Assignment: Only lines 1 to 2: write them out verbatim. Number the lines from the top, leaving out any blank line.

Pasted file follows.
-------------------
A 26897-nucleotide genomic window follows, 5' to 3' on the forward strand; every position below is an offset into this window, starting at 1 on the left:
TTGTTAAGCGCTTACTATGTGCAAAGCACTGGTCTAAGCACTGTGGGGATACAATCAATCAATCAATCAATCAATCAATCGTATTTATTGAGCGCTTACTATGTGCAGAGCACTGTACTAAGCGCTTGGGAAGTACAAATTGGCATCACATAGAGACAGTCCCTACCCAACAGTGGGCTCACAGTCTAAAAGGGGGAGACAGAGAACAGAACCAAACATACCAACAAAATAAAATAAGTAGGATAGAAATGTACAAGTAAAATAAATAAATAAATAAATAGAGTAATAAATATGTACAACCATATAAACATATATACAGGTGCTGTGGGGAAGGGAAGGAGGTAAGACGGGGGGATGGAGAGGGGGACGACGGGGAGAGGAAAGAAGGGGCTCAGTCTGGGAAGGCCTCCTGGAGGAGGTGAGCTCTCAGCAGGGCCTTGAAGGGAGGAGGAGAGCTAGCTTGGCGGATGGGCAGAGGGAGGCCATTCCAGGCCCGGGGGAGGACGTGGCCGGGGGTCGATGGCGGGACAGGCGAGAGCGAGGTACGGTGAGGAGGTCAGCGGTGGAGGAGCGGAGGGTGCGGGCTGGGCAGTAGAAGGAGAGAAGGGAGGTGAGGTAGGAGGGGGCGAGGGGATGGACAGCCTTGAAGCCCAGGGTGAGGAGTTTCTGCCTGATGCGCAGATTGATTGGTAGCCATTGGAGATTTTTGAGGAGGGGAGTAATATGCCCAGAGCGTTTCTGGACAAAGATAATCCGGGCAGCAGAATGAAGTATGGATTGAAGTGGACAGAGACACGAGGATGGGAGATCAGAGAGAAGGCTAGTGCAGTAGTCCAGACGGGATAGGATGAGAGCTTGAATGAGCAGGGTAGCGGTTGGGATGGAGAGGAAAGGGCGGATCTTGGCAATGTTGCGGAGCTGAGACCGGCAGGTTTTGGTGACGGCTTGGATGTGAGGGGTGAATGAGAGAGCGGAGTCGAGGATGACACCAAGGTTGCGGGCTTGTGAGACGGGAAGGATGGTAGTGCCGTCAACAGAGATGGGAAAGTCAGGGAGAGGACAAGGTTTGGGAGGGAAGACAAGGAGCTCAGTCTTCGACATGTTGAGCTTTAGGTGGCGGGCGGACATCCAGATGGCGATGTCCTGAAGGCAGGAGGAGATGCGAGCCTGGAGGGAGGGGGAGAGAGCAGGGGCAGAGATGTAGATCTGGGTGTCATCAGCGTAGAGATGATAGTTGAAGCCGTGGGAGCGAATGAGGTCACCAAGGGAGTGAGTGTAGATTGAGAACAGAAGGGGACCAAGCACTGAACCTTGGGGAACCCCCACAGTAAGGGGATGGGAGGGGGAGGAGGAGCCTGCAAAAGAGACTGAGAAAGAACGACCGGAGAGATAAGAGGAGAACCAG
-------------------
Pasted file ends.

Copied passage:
A 26897-nucleotide genomic window follows, 5' to 3' on the forward strand; every position below is an offset into this window, starting at 1 on the left:
TTGTTAAGCGCTTACTATGTGCAAAGCACTGGTCTAAGCACTGTGGGGATACAATCAATCAATCAATCAATCAATCAATCGTATTTATTGAGCGCTTACTATGTGCAGAGCACTGTACTAAGCGCTTGGGAAGTACAAATTGGCATCACATAGAGACAGTCCCTACCCAACAGTGGGCTCACAGTCTAAAAGGGGGAGACAGAGAACAGAACCAAACATACCAACAAAATAAAATAAGTAGGATAGAAATGTACAAGTAAAATAAATAAATAAATAAATAGAGTAATAAATATGTACAACCATATAAACATATATACAGGTGCTGTGGGGAAGGGAAGGAGGTAAGACGGGGGGATGGAGAGGGGGACGACGGGGAGAGGAAAGAAGGGGCTCAGTCTGGGAAGGCCTCCTGGAGGAGGTGAGCTCTCAGCAGGGCCTTGAAGGGAGGAGGAGAGCTAGCTTGGCGGATGGGCAGAGGGAGGCCATTCCAGGCCCGGGGGAGGACGTGGCCGGGGGTCGATGGCGGGACAGGCGAGAGCGAGGTACGGTGAGGAGGTCAGCGGTGGAGGAGCGGAGGGTGCGGGCTGGGCAGTAGAAGGAGAGAAGGGAGGTGAGGTAGGAGGGGGCGAGGGGATGGACAGCCTTGAAGCCCAGGGTGAGGAGTTTCTGCCTGATGCGCAGATTGATTGGTAGCCATTGGAGATTTTTGAGGAGGGGAGTAATATGCCCAGAGCGTTTCTGGACAAAGATAATCCGGGCAGCAGAATGAAGTATGGATTGAAGTGGACAGAGACACGAGGATGGGAGATCAGAGAGAAGGCTAGTGCAGTAGTCCAGACGGGATAGGATGAGAGCTTGAATGAGCAGGGTAGCGGTTGGGATGGAGAGGAAAGGGCGGATCTTGGCAATGTTGCGGAGCTGAGACCGGCAGGTTTTGGTGACGGCTTGGATGTGAGGGGTGAATGAGAGAGCGGAGTCGAGGATGACACCAAGGTTGCGGGCTTGTGAGACGGGAAGGATGGTAGTGCCGTCAACAGAGATGGGAAAGTCAGGGAGAGGACAAGGTTTGGGAGGGAAGACAAGGAGCTCAGTCTTCGACATGTTGAGCTTTAGGTGGCGGGCGGACATCCAGATGGCGATGTCCTGAAGGCAGGAGGAGATGCGAGCCTGGAGGGAGGGGGAGAGAGCAGGGGCAGAGATGTAGATCTGGGTGTCATCAGCGTAGAGATGATAGTTGAAGCCGTGGGAGCGAATGAGGTCACCAAGGGAGTGAGTGTAGATTGAGAACAGAAGGGGACCAAGCACTGAACCTTGGGGAACCCCCACAGTAAGGGGATGGGAGGGGGAGGAGGAGCCTGCAAAAGAGACTGAGAAAGAACGACCGGAGAGATAAGAGGAGAACCAG